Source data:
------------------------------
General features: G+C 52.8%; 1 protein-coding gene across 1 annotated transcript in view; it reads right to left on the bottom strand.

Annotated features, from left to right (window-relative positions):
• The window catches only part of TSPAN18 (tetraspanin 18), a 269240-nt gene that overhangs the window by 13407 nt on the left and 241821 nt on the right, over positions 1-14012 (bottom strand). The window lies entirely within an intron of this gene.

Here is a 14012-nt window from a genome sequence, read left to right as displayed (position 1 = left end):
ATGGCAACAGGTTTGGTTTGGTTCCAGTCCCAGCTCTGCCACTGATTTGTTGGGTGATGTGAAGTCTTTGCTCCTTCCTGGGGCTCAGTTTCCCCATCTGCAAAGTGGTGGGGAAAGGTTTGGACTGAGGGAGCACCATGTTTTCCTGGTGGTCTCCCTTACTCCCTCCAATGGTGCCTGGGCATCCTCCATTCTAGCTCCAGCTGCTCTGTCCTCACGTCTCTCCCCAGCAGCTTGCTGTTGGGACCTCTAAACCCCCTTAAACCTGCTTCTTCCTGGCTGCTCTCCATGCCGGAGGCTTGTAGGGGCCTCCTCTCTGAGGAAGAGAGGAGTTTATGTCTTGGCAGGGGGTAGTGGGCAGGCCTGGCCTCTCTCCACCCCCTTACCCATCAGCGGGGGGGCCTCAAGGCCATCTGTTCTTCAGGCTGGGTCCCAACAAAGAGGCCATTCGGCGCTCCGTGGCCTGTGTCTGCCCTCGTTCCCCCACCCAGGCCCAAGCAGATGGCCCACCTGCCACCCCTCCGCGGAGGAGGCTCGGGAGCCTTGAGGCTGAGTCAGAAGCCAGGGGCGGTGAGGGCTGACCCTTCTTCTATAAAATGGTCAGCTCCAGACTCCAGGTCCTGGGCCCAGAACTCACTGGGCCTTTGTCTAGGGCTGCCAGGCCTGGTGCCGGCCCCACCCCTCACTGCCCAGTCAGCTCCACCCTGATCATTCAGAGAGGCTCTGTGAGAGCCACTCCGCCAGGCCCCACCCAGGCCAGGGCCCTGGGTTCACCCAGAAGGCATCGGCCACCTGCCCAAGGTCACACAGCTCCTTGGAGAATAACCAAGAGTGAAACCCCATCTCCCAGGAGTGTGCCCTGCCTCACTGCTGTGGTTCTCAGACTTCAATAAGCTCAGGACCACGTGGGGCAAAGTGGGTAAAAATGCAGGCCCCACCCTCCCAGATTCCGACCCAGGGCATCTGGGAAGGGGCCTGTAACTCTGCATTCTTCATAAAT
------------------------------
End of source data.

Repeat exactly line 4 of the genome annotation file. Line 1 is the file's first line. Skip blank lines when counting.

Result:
Here is a 14012-nt window from a genome sequence, read left to right as displayed (position 1 = left end):